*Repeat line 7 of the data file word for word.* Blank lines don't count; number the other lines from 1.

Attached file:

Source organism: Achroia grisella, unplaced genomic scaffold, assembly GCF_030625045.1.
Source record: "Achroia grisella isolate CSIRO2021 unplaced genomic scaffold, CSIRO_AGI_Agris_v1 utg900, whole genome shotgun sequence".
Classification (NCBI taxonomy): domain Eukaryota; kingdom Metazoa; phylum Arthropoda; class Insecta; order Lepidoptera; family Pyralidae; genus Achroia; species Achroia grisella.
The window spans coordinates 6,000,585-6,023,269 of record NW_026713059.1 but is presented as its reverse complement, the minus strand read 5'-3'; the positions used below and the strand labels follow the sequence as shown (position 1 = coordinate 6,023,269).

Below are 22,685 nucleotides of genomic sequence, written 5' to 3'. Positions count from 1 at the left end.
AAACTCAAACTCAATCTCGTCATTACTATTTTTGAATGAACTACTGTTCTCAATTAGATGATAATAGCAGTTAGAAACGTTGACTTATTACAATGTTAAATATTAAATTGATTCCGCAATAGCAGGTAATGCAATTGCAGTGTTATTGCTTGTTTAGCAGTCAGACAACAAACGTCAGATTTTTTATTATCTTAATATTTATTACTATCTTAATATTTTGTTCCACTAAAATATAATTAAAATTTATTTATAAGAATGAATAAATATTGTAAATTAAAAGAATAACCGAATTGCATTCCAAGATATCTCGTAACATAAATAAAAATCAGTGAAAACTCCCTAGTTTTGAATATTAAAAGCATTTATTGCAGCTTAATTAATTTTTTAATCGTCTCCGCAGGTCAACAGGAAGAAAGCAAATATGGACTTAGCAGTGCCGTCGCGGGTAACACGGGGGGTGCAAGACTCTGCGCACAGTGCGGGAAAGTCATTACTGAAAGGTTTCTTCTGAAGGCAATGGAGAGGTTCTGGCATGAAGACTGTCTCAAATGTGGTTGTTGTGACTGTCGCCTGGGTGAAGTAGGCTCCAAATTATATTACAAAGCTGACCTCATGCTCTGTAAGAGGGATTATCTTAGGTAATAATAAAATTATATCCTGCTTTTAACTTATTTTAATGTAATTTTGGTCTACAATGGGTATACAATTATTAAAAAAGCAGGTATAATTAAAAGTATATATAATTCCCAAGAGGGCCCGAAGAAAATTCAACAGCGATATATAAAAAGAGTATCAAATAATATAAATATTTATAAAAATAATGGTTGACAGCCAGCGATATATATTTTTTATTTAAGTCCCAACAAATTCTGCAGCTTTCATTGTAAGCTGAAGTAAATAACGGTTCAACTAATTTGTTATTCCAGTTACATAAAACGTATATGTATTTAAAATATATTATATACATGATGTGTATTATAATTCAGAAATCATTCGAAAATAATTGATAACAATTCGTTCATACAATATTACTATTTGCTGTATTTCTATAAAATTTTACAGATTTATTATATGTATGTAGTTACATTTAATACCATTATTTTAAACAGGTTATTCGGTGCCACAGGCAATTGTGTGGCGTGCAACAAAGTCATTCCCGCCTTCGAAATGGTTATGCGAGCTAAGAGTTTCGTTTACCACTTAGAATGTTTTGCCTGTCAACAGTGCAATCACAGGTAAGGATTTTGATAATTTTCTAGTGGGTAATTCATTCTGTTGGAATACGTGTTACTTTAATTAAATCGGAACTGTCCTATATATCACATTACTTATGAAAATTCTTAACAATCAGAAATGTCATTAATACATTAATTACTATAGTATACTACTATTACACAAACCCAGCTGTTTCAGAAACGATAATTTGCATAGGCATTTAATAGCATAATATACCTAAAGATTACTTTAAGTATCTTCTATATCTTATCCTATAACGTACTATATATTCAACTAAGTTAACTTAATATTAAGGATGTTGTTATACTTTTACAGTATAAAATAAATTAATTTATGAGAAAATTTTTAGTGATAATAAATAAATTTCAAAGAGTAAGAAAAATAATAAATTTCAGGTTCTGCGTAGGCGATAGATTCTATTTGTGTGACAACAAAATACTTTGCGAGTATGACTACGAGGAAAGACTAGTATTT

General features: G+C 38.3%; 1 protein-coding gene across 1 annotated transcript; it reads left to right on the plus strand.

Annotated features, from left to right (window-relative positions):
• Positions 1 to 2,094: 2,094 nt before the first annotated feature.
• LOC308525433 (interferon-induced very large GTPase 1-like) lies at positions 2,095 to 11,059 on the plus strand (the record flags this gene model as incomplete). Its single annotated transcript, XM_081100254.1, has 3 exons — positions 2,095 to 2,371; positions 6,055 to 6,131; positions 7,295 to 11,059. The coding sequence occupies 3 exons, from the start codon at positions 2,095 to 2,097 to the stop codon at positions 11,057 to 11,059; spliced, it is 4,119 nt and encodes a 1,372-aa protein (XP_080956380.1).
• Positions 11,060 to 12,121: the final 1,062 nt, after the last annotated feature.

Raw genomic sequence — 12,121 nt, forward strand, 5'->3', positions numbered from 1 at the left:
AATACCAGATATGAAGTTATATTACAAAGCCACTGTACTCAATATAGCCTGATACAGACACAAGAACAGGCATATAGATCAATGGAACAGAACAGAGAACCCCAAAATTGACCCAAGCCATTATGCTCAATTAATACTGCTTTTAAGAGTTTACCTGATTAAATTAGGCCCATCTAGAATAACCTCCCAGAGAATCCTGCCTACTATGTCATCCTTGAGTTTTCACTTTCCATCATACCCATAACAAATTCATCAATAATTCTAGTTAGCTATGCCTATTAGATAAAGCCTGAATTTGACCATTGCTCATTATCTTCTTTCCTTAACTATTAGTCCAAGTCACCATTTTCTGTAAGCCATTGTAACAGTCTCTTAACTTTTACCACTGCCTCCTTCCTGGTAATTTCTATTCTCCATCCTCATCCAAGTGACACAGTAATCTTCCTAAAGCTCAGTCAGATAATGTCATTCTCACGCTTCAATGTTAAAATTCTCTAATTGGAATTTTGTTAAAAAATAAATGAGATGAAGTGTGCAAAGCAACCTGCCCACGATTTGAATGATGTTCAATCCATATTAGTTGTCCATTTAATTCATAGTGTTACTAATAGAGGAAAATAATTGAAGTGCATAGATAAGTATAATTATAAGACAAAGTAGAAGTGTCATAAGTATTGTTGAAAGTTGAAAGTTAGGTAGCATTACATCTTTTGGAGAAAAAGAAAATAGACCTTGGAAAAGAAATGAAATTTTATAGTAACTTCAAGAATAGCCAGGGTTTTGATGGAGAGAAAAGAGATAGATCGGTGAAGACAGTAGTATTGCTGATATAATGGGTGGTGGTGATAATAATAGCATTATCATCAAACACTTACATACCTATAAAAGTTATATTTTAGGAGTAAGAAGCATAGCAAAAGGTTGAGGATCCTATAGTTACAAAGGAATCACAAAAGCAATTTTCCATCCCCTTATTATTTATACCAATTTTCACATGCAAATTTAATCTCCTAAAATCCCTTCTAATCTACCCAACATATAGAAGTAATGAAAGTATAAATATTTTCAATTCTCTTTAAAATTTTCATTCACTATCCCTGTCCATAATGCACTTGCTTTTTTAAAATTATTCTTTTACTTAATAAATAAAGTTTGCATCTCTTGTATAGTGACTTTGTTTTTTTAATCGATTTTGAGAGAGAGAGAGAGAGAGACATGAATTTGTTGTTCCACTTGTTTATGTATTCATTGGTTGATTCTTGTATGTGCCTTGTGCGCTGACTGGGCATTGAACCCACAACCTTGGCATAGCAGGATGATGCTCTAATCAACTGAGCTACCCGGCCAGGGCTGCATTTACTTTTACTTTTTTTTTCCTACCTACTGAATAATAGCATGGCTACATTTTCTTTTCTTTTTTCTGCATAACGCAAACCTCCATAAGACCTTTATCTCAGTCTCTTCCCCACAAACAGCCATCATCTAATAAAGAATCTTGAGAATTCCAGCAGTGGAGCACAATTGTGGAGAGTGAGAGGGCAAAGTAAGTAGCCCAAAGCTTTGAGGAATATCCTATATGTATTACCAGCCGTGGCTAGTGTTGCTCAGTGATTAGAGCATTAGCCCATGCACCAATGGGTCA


General features: G+C 38.3%; 1 protein-coding gene across 1 annotated transcript; it reads left to right on the plus strand.